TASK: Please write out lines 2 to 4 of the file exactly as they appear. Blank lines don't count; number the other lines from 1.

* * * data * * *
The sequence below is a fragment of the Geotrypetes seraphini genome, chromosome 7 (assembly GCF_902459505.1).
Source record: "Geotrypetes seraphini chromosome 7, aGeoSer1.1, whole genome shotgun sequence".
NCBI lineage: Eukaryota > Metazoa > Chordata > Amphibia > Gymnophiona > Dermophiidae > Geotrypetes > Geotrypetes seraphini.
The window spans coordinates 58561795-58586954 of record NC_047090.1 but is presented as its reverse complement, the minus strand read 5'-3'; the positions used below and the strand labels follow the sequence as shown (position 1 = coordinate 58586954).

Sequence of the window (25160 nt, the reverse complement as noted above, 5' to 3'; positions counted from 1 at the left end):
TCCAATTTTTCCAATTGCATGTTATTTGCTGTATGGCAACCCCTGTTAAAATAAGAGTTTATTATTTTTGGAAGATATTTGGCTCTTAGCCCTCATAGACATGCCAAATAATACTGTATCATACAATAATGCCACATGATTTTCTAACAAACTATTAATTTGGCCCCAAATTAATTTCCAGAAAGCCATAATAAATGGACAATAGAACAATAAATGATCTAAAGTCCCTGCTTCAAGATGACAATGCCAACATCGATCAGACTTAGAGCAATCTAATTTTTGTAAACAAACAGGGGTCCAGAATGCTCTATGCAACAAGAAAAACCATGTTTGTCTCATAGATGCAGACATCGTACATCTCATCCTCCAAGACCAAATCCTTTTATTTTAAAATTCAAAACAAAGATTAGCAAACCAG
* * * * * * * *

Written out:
Source record: "Geotrypetes seraphini chromosome 7, aGeoSer1.1, whole genome shotgun sequence".
NCBI lineage: Eukaryota > Metazoa > Chordata > Amphibia > Gymnophiona > Dermophiidae > Geotrypetes > Geotrypetes seraphini.
The window spans coordinates 58561795-58586954 of record NC_047090.1 but is presented as its reverse complement, the minus strand read 5'-3'; the positions used below and the strand labels follow the sequence as shown (position 1 = coordinate 58586954).